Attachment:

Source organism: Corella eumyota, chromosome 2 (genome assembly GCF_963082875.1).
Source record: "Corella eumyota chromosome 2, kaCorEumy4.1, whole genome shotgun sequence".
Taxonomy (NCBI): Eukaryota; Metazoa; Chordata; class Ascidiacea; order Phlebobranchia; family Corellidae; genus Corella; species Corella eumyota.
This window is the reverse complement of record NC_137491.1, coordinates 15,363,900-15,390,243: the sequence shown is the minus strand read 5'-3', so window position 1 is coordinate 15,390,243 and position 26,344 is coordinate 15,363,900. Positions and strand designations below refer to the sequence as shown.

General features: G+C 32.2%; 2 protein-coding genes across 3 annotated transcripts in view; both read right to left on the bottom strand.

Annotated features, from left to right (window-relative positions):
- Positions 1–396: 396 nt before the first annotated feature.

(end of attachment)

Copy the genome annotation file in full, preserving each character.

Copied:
Source organism: Corella eumyota, chromosome 2 (genome assembly GCF_963082875.1).
Source record: "Corella eumyota chromosome 2, kaCorEumy4.1, whole genome shotgun sequence".
Taxonomy (NCBI): Eukaryota; Metazoa; Chordata; class Ascidiacea; order Phlebobranchia; family Corellidae; genus Corella; species Corella eumyota.
This window is the reverse complement of record NC_137491.1, coordinates 15,363,900-15,390,243: the sequence shown is the minus strand read 5'-3', so window position 1 is coordinate 15,390,243 and position 26,344 is coordinate 15,363,900. Positions and strand designations below refer to the sequence as shown.

General features: G+C 32.2%; 2 protein-coding genes across 3 annotated transcripts in view; both read right to left on the bottom strand.

Annotated features, from left to right (window-relative positions):
- Positions 1–396: 396 nt before the first annotated feature.